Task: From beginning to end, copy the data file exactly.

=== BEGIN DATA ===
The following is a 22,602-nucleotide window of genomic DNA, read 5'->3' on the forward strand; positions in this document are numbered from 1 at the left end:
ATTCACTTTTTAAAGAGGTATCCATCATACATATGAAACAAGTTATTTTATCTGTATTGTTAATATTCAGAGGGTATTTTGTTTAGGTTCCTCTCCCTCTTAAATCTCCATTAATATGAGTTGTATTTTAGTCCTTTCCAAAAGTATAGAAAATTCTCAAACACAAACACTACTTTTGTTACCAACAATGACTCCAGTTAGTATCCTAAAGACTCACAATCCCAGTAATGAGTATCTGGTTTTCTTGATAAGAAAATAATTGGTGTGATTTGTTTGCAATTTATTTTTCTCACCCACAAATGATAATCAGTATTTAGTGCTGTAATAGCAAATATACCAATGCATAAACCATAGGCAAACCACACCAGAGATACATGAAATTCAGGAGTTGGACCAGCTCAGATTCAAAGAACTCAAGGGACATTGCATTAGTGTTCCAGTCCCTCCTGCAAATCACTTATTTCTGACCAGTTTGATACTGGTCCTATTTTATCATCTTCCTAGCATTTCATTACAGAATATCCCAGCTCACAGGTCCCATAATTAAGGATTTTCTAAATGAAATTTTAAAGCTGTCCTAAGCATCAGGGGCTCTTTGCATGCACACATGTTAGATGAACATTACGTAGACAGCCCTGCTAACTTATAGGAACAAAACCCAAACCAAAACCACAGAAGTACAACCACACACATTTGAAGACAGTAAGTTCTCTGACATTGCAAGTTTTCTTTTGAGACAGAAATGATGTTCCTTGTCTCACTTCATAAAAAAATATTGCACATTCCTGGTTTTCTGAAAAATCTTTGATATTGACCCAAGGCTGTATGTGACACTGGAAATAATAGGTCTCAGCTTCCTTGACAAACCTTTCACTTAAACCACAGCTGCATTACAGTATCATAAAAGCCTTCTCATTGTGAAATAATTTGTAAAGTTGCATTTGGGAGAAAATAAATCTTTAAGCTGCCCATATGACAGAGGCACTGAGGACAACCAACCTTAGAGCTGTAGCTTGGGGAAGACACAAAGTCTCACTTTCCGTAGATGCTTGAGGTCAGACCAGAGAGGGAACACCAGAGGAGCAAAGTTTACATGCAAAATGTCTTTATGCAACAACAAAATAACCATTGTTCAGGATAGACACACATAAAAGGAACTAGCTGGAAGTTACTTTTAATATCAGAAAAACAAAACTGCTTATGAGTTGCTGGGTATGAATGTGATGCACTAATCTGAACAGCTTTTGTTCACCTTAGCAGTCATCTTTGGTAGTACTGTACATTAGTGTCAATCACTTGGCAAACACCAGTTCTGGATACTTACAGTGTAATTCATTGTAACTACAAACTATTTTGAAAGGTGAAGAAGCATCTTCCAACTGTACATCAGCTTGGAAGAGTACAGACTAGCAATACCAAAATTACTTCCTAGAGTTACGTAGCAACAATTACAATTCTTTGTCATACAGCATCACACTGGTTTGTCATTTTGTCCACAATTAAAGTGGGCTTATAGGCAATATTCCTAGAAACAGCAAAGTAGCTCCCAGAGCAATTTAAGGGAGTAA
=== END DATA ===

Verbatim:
The following is a 22,602-nucleotide window of genomic DNA, read 5'->3' on the forward strand; positions in this document are numbered from 1 at the left end:
ATTCACTTTTTAAAGAGGTATCCATCATACATATGAAACAAGTTATTTTATCTGTATTGTTAATATTCAGAGGGTATTTTGTTTAGGTTCCTCTCCCTCTTAAATCTCCATTAATATGAGTTGTATTTTAGTCCTTTCCAAAAGTATAGAAAATTCTCAAACACAAACACTACTTTTGTTACCAACAATGACTCCAGTTAGTATCCTAAAGACTCACAATCCCAGTAATGAGTATCTGGTTTTCTTGATAAGAAAATAATTGGTGTGATTTGTTTGCAATTTATTTTTCTCACCCACAAATGATAATCAGTATTTAGTGCTGTAATAGCAAATATACCAATGCATAAACCATAGGCAAACCACACCAGAGATACATGAAATTCAGGAGTTGGACCAGCTCAGATTCAAAGAACTCAAGGGACATTGCATTAGTGTTCCAGTCCCTCCTGCAAATCACTTATTTCTGACCAGTTTGATACTGGTCCTATTTTATCATCTTCCTAGCATTTCATTACAGAATATCCCAGCTCACAGGTCCCATAATTAAGGATTTTCTAAATGAAATTTTAAAGCTGTCCTAAGCATCAGGGGCTCTTTGCATGCACACATGTTAGATGAACATTACGTAGACAGCCCTGCTAACTTATAGGAACAAAACCCAAACCAAAACCACAGAAGTACAACCACACACATTTGAAGACAGTAAGTTCTCTGACATTGCAAGTTTTCTTTTGAGACAGAAATGATGTTCCTTGTCTCACTTCATAAAAAAATATTGCACATTCCTGGTTTTCTGAAAAATCTTTGATATTGACCCAAGGCTGTATGTGACACTGGAAATAATAGGTCTCAGCTTCCTTGACAAACCTTTCACTTAAACCACAGCTGCATTACAGTATCATAAAAGCCTTCTCATTGTGAAATAATTTGTAAAGTTGCATTTGGGAGAAAATAAATCTTTAAGCTGCCCATATGACAGAGGCACTGAGGACAACCAACCTTAGAGCTGTAGCTTGGGGAAGACACAAAGTCTCACTTTCCGTAGATGCTTGAGGTCAGACCAGAGAGGGAACACCAGAGGAGCAAAGTTTACATGCAAAATGTCTTTATGCAACAACAAAATAACCATTGTTCAGGATAGACACACATAAAAGGAACTAGCTGGAAGTTACTTTTAATATCAGAAAAACAAAACTGCTTATGAGTTGCTGGGTATGAATGTGATGCACTAATCTGAACAGCTTTTGTTCACCTTAGCAGTCATCTTTGGTAGTACTGTACATTAGTGTCAATCACTTGGCAAACACCAGTTCTGGATACTTACAGTGTAATTCATTGTAACTACAAACTATTTTGAAAGGTGAAGAAGCATCTTCCAACTGTACATCAGCTTGGAAGAGTACAGACTAGCAATACCAAAATTACTTCCTAGAGTTACGTAGCAACAATTACAATTCTTTGTCATACAGCATCACACTGGTTTGTCATTTTGTCCACAATTAAAGTGGGCTTATAGGCAATATTCCTAGAAACAGCAAAGTAGCTCCCAGAGCAATTTAAGGGAGTAA